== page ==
“He is,” Tristan answers. “He likes going to museums and stuff, but he usually goes by himself.”

“Because the rest of you are not interested,” Pete concludes.

“Because he never invites anyone,” Tristan says and Pete glances at me. I pretend I don’t see it and keep walking.

We reach the monument and after a quick look around the museum, everyone decides they want to climb the cursed 143 steps to the top. I try to get myself out of it, but they refuse to leave me behind. Tristan literally drags me up the first steps, and then has to literally push me up the last ones.

We’re all breathless and sweaty, but, in the end, it’s worth it. The view is even more breathtaking than the stairs. I didn’t remember it.

I walk around the circular terrace until I find the spot. I still have a picture of it–me, stretching my arms wide, as if ready to fly. My dad and I didn’t take pictures together that day, unfortunately. In the pre-smartphone era, someone had to be looking through the camera to make sure the photo was taken. On the occasion, the someone was him, making sure I didn’t look as frightened as I was for being so far from the ground.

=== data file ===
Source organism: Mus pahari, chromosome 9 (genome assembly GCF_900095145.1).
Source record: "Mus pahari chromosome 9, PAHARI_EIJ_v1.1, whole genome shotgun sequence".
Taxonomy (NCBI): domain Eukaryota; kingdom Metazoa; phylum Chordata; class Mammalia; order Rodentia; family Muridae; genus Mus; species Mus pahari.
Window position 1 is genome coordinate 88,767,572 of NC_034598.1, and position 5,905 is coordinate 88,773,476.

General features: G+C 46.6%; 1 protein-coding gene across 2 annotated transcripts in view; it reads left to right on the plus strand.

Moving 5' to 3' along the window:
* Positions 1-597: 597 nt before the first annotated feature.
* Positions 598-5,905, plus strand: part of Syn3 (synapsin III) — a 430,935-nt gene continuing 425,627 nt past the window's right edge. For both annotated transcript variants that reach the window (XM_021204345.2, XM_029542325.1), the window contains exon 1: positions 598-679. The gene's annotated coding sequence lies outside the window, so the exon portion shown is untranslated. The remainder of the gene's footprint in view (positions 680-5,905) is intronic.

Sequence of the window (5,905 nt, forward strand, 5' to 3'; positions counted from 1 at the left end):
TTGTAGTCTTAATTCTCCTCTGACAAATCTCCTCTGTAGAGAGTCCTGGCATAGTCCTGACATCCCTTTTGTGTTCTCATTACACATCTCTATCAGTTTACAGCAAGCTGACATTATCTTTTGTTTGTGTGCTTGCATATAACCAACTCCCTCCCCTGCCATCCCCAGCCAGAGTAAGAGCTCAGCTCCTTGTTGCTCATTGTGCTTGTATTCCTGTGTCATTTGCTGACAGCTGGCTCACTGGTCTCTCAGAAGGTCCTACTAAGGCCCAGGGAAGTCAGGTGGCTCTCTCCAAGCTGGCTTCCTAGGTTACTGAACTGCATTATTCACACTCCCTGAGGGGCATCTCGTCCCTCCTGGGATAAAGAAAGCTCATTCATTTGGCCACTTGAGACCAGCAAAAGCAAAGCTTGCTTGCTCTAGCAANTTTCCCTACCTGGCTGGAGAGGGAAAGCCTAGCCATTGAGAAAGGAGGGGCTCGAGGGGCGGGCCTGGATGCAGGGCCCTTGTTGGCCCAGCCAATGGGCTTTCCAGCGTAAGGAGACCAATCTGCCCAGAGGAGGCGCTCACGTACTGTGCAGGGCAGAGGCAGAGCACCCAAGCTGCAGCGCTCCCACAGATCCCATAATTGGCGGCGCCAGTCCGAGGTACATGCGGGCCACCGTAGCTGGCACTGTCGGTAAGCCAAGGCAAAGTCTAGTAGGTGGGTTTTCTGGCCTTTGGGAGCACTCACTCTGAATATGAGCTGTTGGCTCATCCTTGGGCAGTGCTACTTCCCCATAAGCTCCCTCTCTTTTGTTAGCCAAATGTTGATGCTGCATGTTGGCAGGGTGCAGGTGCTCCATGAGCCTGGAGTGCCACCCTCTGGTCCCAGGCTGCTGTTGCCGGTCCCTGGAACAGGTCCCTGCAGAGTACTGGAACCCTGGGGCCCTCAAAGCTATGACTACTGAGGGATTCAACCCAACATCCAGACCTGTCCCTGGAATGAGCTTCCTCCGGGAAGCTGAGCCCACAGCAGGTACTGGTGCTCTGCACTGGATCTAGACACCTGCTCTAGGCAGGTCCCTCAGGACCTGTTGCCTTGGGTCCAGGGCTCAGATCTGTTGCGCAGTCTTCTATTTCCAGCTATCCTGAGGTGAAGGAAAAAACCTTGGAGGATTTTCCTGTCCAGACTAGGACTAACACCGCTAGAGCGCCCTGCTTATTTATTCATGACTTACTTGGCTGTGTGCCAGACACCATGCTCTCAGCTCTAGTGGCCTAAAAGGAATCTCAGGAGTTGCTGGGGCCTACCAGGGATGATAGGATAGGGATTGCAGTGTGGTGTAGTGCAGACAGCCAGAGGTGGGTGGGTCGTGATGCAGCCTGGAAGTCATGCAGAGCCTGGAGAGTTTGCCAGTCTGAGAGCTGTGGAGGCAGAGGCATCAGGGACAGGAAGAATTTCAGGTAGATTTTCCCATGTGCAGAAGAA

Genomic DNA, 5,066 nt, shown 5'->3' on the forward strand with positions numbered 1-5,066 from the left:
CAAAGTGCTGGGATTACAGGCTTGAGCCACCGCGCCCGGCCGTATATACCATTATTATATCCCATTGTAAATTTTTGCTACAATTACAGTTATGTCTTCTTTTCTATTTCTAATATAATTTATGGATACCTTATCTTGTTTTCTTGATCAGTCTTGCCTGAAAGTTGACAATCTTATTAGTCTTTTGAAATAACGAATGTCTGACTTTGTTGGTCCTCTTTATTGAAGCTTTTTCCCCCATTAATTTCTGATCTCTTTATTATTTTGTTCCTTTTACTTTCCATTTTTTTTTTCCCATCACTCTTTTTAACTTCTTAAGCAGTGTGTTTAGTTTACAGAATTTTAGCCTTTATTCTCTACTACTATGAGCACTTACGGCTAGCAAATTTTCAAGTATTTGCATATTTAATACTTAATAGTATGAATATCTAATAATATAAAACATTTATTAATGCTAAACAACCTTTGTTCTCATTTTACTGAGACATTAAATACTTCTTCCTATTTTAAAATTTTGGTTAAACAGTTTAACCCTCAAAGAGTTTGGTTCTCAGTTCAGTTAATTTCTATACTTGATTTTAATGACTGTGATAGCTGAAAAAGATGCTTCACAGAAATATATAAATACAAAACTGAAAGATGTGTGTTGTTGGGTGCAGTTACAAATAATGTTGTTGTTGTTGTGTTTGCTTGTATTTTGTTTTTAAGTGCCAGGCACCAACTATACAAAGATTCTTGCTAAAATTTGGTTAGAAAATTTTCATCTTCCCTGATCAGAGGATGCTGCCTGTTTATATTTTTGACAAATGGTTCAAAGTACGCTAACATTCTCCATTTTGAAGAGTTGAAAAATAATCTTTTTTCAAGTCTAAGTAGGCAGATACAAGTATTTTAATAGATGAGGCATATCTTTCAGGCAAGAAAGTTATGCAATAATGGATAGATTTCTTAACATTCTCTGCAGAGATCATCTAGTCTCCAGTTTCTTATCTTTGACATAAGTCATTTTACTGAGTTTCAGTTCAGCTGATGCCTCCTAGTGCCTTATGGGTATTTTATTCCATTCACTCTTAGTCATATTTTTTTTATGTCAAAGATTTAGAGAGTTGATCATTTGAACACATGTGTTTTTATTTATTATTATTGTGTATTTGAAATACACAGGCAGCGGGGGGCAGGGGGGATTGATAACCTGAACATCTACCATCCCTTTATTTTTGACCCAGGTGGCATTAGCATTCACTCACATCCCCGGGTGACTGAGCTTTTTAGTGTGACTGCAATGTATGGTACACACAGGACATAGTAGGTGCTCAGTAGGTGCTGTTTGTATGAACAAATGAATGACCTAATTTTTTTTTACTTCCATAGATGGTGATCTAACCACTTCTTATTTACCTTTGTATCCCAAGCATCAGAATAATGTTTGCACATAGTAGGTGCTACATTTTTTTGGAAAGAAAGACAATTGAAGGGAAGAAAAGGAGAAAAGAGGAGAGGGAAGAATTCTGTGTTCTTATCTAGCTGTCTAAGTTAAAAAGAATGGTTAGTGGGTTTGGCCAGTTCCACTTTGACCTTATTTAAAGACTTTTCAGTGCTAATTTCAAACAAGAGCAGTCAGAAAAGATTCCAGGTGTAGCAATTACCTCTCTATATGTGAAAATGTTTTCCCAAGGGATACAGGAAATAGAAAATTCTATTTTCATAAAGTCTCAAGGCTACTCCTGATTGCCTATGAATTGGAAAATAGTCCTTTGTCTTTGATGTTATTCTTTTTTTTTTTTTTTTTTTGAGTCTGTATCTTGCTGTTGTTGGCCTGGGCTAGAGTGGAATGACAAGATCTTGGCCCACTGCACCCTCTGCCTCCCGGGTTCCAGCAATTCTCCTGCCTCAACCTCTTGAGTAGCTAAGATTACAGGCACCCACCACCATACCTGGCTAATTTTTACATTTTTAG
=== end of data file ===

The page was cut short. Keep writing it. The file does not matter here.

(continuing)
I stand as close to the edge as I can manage. I look up, at the horizon, where the clean blue of the sky touches the burnt green of the hills. I let my arms down as the wind messes with my hair and the sun warms my face. I close my eyes for a moment, and I can feel him. I can feel his big hand holding mine, telling me to be careful, but encouraging me to take one more step forward. He wouldn’t let me fall. I trusted him.

I open my eyes again, letting a few silent tears roll down. What has it been, two full days without crying? That might be my record. I wipe my face with the sleeves of my shirt, and as I turn my head, I catch Tyler facing me at some distance, his phone pointed in my direction. He doesn’t look up from the screen, but puts his phone down after a few seconds. Was he taking pictures of me?

He walks slowly toward me, never taking his eyes off my face, even if the wind makes his hair whip around like hay.

“So?” he asks when he’s close enough. “How are you feeling now?”

“Not so bad,” I say, and he nods. “Did you see me cry?”

“Just because you wiped your face with your sleeves,” he says, and now I nod. “You cry a lot,” he remarks, making me chuckle.

“I can’t help it,” I shrug. “It’s just…”

“Too much,” he completes for me. I look back at him to find that familiar intriguing expression on his face–brows furrowed, lips pursed, head cocked to the side. I wonder what he thinks about when he looks like that.

“Do you ever cry?” I ask, and his eyebrows shoot up. Another expression I’m getting familiar with.

“Of course,” he smiles a little.


“When no one’s watching.”